The 10 Fundamental Rights of the US Taxpayer

If you’ve ever felt that you were powerless against the IRS, you are not alone. Many taxpayers are unaware that they have certain fundamental rights associated with paying taxes that are designed to protect them and their assets. Some of these rights are specific to the IRS while others are rights guaranteed by the U.S. Constitution. Regardless of the origin, these rights are necessary to ensure integrity of the tax system.

  1. The right to be informed



The right to be informed generally speaks to a taxpayer’s right to understand the tax system and any tax-related actions taken against them. It is the IRS’s duty to explain in simple terms what is required of the taxpayer, both in forms and other paperwork, as well as explain any pending IRS actions against any individual to that individual.

Please note that there are a lot of unscrupulous tax scammers out there, people who know that taxpayers will often panic when they have been contacted by the IRS.  The IRS typically will contact you only by mail, sometimes certified mail, and will seldom contact a taxpayer by telephone.

  1.  The right to quality service

Taxpayers also have the right to be dealt with by the IRS with professionalism and respect. Employees of the IRS have the duty to ensure that the information communicated from their office is easy to understand. Further, taxpayers have the right to report employees who fail to provide quality service.

  1.  The right to pay no more than the correct amount of tax

The IRS has the duty to ensure that the amount of taxes charged to a taxpayer is accurate and that when a taxpayer submits payment, all entries regarding credits are correctly entered into their system.

  1.  The right to challenge the IRS’s position and be heard

If the IRS plans to take action against a taxpayer, the taxpayer has the right to object and, through submitting additional documentation, have their objections reviewed in a timely manner. They also have the right to be informed of the IRS’s position in relation to their objections.

  1.  The right to appeal an IRS decision in an independent forum

Taxpayers have the right to take their cases to court, or to be heard in front of an IRS administrative hearing that’s fair and impartial. They also have the right to hear about the decisions made during and after the hearing.

  1.  The right to finality

The right to finality regarding time: the IRS must notify the taxpayer in relation to the time they have to appeal a decision, how long the IRS has to audit, and when an audit is complete.

  1.  The right to privacy

The IRS must abide by all laws, including the right to privacy and due process. If needed, the IRS must provide the taxpayer with a due process collection hearing.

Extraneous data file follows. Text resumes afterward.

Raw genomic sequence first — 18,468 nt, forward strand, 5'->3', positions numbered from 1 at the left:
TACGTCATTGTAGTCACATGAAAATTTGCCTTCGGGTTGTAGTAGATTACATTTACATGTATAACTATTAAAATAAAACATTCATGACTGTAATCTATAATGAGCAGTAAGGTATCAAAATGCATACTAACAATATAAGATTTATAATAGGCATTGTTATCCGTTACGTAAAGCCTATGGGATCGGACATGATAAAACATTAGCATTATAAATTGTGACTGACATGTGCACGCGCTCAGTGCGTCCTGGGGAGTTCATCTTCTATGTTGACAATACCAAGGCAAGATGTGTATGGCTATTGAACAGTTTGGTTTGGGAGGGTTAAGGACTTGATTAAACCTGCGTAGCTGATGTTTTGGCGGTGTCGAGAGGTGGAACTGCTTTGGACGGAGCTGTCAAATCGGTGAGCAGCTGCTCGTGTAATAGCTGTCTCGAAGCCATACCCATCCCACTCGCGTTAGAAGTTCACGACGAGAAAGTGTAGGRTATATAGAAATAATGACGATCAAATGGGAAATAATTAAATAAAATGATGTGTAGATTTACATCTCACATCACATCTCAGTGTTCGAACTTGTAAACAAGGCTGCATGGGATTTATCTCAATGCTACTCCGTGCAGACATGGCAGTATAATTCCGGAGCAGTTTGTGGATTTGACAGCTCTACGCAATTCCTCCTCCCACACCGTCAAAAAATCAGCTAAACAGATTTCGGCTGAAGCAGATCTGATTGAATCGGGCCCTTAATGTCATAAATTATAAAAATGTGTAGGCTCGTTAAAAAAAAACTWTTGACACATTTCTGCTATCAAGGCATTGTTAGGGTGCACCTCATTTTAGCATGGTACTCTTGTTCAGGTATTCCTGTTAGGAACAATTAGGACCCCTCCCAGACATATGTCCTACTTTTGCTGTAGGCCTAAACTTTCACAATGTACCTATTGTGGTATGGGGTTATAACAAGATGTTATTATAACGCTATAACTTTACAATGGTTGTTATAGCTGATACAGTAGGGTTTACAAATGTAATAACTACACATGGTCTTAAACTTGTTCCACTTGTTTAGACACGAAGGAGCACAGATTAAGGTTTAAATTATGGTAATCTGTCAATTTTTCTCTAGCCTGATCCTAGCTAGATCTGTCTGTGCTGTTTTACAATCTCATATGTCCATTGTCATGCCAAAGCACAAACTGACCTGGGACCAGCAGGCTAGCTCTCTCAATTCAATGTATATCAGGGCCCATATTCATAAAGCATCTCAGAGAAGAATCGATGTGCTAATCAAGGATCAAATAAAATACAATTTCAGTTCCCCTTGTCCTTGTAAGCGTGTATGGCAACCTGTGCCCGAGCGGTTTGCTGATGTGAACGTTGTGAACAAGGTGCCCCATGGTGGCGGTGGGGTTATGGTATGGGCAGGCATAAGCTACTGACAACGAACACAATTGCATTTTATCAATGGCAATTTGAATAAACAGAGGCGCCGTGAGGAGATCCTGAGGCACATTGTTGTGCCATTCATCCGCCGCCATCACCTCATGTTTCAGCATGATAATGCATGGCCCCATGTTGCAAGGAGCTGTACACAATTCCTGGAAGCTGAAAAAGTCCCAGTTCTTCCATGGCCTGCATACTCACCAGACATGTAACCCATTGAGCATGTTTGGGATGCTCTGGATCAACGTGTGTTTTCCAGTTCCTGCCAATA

1.  The right to confidentiality

Taxpayers have the right for their information to remain confidential, and have a course of action against anyone who violates the confidentiality of their tax information.

  1.  The right to retain representation

Taxpayers can hire any attorney of their choosing to represent them in IRS actions. Assistance for those who cannot afford their own counsel is provided.

  1.  The right to a fair and just tax system

Taxpayers have the right to be treated fairly by the IRS—this includes consideration of any special circumstances that may be relevant. The Taxpayer Advocate Service (a quasi-independent agency of the IRS that reports directly to Congree) can address any mishandlings or issues the taxpayer has about any IRS action.

The Law Office of Morgan Maxwell can help you fight the IRS

Our office is very experienced in dealing with the IRS on behalf of taxpayers.  The IRS knows that most people are instinctively intimidated by the IRS, which is why it is important to have an experienced advocate in dealing with the IRS. If you need assistance with an IRS action, please contact our office online at

Written by E. Morgan Maxwell

E. Morgan Maxwell

Since beginning his own firm, Mr. Maxwell has continued a tax-law oriented practice encompassing a wide range of transactions, planning and dispute resolution. His dispute resolution experience includes involvement at all levels of the Internal Revenue Service (Examinations, Appeals, Collections, Office of Professional Responsibility, the U.S. Tax Court), the Pennsylvania Department of Revenue, the Tax Litigation Section of the Pennsylvania Attorney General’s Office, Pennsylvania Commonwealth Court, Common Pleas Court and local taxing jurisdictions in southeastern Pennsylvania.

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